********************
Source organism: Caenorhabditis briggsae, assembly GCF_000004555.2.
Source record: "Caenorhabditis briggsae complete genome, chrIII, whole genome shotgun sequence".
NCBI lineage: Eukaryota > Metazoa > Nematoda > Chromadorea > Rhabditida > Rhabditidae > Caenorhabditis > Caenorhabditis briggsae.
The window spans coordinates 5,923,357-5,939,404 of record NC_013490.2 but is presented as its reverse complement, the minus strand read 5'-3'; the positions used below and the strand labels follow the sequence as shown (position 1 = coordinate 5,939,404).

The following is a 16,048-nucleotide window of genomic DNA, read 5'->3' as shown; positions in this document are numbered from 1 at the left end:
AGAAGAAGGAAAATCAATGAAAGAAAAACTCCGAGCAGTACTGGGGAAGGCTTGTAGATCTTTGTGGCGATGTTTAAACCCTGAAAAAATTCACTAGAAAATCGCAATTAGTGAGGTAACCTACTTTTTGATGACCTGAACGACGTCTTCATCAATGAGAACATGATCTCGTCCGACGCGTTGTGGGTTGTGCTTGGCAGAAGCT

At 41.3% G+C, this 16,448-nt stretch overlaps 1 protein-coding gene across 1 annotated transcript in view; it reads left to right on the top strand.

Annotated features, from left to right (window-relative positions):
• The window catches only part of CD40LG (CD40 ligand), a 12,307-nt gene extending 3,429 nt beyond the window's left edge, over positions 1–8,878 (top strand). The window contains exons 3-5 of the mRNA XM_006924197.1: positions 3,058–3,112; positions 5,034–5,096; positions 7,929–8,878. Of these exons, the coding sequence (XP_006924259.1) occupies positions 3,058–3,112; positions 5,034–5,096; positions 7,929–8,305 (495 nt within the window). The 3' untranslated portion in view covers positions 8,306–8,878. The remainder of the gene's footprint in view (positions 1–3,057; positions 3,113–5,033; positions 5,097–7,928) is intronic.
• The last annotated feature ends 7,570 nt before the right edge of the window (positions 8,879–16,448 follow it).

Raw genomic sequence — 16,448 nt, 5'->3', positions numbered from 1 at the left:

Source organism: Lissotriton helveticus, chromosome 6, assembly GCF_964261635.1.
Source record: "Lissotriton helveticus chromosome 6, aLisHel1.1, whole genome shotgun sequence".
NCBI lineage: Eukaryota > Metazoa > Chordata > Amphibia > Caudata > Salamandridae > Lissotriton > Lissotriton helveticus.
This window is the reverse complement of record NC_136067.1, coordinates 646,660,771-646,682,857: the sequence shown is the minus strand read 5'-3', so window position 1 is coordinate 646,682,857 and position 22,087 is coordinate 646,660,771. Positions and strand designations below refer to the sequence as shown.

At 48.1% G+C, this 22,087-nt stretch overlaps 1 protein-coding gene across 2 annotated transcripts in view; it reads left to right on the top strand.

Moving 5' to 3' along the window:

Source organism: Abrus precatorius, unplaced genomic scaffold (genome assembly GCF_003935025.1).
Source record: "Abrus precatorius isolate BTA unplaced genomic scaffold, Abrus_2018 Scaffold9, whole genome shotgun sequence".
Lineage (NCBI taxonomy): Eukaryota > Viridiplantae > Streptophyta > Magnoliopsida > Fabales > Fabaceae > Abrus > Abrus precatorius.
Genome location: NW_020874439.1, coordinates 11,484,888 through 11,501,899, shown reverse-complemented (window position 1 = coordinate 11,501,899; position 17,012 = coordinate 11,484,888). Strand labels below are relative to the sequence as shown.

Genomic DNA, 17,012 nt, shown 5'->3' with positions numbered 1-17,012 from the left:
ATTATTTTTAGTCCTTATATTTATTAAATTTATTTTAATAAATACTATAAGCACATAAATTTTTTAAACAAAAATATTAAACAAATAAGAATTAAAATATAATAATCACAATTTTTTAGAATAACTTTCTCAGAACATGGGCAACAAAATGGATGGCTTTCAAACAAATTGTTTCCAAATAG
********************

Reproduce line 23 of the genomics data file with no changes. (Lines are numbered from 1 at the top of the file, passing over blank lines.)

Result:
ATTATTTTTAGTCCTTATATTTATTAAATTTATTTTAATAAATACTATAAGCACATAAATTTTTTAAACAAAAATATTAAACAAATAAGAATTAAAATATAATAATCACAATTTTTTAGAATAACTTTCTCAGAACATGGGCAACAAAATGGATGGCTTTCAAACAAATTGTTTCCAAATAG